Emails between the Hoover Institution’s Niall Ferguson and well-known Republican student activists John Rice-Cameron ’20 and Max Minshull ’20 reveal coordination on “opposition research” against progressive activist Michael Ocon ’20 — referenced as “Mr. O” — and efforts to shore up support among members of the Cardinal Conversations steering committee.
30 white male historians made up the body of speakers at the Applied History conference at Stanford earlier this month, stirring controversy regarding the event’s lack of diversity.
Controversial social scientist Charles Murray and Freeman Spogli Institute senior fellow Francis Fukuyama discussed inequality and populism at the Hoover Institute on Thursday night in the second of four Cardinal Conversations, a program that aims to promote open political discourse on campus.
The event had visibly low attendance, with most of the back segment — around 100 seats — of the 400-person auditorium unfilled. Towards the front of the room, multiple reserved seats were left empty, as were several in the first row.
Meanwhile, across the street at the History Corner, “Take Back The Mic” counter-programming protested Murray and statements he has made regarding the relationship between class, race and intelligence.
Cardinal Conversations, a recently-launched speaker series co-hosted by the Hoover Institution and Freeman Spogli Institute (FSI), has spurred campus-wide debate as some students have expressed discontent regarding the recent invitation of political scientist Charles Murray.
Peter Thiel and Reid Hoffman will kick off the new Cardinal Conversations speaker series on Jan. 31, when they will participate in a discussion on “Technology and Politics” hosted in Hauck Auditorium.
Continuing Stanford’s recent run of success in hires and appointments, award-winning Harvard University history professor Niall Ferguson is the latest academic to come to Stanford. Having already been an adjunct senior fellow at the Hoover Institution for the past 10 years, Ferguson will take up a full-time senior fellowship at the University-affiliated think tank.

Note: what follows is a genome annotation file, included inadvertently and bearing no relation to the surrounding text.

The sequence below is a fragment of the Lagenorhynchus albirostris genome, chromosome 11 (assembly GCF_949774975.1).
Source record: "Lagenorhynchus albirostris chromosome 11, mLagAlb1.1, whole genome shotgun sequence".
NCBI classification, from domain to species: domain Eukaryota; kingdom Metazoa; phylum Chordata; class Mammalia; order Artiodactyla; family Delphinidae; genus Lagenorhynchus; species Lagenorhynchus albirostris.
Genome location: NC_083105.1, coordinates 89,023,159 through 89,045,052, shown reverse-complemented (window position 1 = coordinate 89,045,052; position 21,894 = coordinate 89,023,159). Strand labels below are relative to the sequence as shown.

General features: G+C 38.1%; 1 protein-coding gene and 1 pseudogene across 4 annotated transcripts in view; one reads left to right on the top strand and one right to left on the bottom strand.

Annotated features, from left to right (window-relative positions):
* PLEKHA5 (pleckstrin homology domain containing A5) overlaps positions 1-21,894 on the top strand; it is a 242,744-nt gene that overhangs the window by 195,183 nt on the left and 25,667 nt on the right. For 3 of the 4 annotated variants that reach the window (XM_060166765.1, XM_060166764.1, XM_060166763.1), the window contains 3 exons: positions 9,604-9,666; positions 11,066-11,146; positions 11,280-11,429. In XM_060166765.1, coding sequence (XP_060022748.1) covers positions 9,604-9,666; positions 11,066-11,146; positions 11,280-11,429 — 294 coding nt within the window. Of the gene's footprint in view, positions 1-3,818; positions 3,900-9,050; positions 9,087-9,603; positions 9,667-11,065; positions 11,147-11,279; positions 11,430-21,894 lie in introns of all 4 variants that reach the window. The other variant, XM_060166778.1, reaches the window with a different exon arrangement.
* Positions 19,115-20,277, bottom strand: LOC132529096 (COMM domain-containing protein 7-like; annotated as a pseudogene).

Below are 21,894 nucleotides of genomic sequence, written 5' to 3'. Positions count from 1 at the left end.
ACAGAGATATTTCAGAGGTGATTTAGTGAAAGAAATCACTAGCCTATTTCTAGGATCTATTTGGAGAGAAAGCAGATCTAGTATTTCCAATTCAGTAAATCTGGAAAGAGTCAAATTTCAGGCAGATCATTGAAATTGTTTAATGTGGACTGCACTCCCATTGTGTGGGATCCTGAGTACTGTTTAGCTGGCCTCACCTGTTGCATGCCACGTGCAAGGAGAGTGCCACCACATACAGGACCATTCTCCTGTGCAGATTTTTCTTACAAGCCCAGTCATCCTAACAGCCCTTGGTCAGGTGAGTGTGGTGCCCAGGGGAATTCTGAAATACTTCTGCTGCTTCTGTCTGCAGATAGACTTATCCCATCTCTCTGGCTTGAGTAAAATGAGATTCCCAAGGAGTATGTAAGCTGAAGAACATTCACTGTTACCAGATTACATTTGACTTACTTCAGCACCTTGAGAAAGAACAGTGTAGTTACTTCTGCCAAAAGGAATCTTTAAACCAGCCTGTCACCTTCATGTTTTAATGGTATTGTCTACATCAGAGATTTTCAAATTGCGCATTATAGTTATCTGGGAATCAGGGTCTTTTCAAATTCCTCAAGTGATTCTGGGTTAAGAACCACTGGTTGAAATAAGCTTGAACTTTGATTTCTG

It was very unfortunate that President Obama said in January that he didn’t need a George Kennan, because almost immediately it became clear that he did. He and his advisors did not read Putin right and they got themselves into a very weak position. I think most strikingly, an international agreement to uphold the sovereignty of the Ukraine from the 1990s was violated with no military downside, only financial. The annexation of Crimea has been achieved by Russia at tolerable cost. So what one has to recognize is that this is a pretty bad precedent, but I think it’s part of an ongoing process of American strategic failure that goes back to Syria and maybe back to the Arab Spring’s outbreak. Although Crimea doesn’t look like it’s of enormous importance to the United States as we sit here in Stanford, it’s important because it signals that, as in Syria, you can use military force in defiance of the United States and get away with it
Author’s note/correction: While the Budapest Memorandums on Security Assurances (1994) include promises by Russia, the United States and the United Kingdom to refrain from the use or threat of force against Ukraine’s sovereignty, they do not explicitly compel the United States to protect Ukraine’s borders, as Budapest negotiator Steven Pifer explains. The piece below implies…